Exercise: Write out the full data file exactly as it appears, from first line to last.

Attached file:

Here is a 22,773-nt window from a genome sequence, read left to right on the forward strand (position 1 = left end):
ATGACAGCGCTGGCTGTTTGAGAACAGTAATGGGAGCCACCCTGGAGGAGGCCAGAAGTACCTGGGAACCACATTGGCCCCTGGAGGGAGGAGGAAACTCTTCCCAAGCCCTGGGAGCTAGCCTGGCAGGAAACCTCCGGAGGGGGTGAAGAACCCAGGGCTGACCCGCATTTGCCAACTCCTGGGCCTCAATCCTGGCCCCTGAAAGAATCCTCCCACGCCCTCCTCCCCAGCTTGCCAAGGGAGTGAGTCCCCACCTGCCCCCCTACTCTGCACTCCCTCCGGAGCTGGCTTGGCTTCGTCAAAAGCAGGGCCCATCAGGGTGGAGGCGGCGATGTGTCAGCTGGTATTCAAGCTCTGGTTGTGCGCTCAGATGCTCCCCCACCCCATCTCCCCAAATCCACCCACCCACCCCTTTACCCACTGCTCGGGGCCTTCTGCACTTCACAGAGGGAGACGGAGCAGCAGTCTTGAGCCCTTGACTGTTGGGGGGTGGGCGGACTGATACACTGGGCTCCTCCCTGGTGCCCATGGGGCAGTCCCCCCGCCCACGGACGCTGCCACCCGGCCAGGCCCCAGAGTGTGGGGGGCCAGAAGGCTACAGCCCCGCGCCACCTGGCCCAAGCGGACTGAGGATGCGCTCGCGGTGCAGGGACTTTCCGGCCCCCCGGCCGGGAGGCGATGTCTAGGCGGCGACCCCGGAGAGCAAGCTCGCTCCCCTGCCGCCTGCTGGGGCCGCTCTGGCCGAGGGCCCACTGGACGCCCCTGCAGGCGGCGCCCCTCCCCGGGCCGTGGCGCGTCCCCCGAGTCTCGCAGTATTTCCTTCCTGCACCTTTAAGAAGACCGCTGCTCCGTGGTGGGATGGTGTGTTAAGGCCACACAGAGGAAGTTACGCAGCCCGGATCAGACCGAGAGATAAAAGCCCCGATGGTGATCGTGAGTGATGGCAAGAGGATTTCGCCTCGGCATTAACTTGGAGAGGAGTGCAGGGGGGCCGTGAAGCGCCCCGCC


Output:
Here is a 22,773-nt window from a genome sequence, read left to right on the forward strand (position 1 = left end):
ATGACAGCGCTGGCTGTTTGAGAACAGTAATGGGAGCCACCCTGGAGGAGGCCAGAAGTACCTGGGAACCACATTGGCCCCTGGAGGGAGGAGGAAACTCTTCCCAAGCCCTGGGAGCTAGCCTGGCAGGAAACCTCCGGAGGGGGTGAAGAACCCAGGGCTGACCCGCATTTGCCAACTCCTGGGCCTCAATCCTGGCCCCTGAAAGAATCCTCCCACGCCCTCCTCCCCAGCTTGCCAAGGGAGTGAGTCCCCACCTGCCCCCCTACTCTGCACTCCCTCCGGAGCTGGCTTGGCTTCGTCAAAAGCAGGGCCCATCAGGGTGGAGGCGGCGATGTGTCAGCTGGTATTCAAGCTCTGGTTGTGCGCTCAGATGCTCCCCCACCCCATCTCCCCAAATCCACCCACCCACCCCTTTACCCACTGCTCGGGGCCTTCTGCACTTCACAGAGGGAGACGGAGCAGCAGTCTTGAGCCCTTGACTGTTGGGGGGTGGGCGGACTGATACACTGGGCTCCTCCCTGGTGCCCATGGGGCAGTCCCCCCGCCCACGGACGCTGCCACCCGGCCAGGCCCCAGAGTGTGGGGGGCCAGAAGGCTACAGCCCCGCGCCACCTGGCCCAAGCGGACTGAGGATGCGCTCGCGGTGCAGGGACTTTCCGGCCCCCCGGCCGGGAGGCGATGTCTAGGCGGCGACCCCGGAGAGCAAGCTCGCTCCCCTGCCGCCTGCTGGGGCCGCTCTGGCCGAGGGCCCACTGGACGCCCCTGCAGGCGGCGCCCCTCCCCGGGCCGTGGCGCGTCCCCCGAGTCTCGCAGTATTTCCTTCCTGCACCTTTAAGAAGACCGCTGCTCCGTGGTGGGATGGTGTGTTAAGGCCACACAGAGGAAGTTACGCAGCCCGGATCAGACCGAGAGATAAAAGCCCCGATGGTGATCGTGAGTGATGGCAAGAGGATTTCGCCTCGGCATTAACTTGGAGAGGAGTGCAGGGGGGCCGTGAAGCGCCCCGCC